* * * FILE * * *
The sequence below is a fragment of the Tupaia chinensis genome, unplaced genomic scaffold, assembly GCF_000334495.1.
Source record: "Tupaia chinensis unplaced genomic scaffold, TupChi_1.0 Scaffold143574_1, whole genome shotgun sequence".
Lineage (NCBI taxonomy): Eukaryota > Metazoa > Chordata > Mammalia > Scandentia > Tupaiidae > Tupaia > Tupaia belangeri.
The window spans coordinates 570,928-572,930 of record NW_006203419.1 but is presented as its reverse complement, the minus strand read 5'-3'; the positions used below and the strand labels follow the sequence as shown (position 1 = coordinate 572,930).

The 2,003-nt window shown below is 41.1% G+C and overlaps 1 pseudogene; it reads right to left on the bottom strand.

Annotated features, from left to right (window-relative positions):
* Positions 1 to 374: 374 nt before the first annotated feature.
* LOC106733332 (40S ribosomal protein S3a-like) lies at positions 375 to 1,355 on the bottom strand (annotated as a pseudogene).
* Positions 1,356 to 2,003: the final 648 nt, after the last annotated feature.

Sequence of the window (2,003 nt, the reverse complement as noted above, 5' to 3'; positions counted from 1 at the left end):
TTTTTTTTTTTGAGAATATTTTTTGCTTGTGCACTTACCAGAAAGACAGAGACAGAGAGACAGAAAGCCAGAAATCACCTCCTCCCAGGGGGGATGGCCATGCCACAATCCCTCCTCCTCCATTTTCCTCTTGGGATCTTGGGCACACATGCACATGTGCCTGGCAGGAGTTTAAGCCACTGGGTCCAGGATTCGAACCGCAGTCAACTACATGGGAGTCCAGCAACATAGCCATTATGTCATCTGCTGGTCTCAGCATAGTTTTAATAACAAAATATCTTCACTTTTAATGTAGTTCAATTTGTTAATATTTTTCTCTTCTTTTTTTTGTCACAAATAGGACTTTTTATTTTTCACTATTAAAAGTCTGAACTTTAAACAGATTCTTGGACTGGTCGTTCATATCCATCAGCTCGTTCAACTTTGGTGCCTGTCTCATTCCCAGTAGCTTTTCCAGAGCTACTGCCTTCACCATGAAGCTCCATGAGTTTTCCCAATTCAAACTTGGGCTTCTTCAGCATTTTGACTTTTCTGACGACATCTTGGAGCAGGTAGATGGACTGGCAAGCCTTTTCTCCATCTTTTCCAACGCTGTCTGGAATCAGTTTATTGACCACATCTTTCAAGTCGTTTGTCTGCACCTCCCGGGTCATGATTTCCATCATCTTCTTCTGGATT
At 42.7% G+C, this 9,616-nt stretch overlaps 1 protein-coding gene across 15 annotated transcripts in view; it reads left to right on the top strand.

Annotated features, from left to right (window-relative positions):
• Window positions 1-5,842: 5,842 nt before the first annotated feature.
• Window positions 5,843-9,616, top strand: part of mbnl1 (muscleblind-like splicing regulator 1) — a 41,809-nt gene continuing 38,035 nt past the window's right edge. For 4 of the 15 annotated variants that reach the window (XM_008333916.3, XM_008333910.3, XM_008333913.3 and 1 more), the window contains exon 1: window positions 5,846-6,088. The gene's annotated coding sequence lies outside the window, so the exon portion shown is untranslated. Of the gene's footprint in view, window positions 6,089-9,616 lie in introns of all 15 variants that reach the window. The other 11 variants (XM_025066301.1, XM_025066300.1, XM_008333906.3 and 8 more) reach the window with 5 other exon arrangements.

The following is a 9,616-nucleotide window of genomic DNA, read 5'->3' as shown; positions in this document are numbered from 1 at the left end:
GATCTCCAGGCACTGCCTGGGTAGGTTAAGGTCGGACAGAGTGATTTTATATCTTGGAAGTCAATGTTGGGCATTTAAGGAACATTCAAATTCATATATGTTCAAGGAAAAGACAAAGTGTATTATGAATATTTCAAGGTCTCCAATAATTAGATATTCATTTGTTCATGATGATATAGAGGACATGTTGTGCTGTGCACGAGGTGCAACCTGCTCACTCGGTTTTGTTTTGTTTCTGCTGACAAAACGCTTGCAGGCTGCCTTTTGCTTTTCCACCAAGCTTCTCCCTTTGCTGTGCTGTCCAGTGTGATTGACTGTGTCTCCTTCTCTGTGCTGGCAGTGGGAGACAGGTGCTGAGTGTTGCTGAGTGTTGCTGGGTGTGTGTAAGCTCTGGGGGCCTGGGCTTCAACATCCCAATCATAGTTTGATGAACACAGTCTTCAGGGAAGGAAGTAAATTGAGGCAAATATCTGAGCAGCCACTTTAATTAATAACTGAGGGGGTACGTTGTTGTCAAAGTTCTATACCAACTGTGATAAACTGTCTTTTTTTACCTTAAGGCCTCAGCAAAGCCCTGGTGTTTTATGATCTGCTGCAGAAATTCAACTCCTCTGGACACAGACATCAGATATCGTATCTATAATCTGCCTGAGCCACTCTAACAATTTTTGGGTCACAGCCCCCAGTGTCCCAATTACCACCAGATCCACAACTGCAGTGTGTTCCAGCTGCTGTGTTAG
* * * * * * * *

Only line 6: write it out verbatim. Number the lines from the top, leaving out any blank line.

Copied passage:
Annotated features, from left to right (window-relative positions):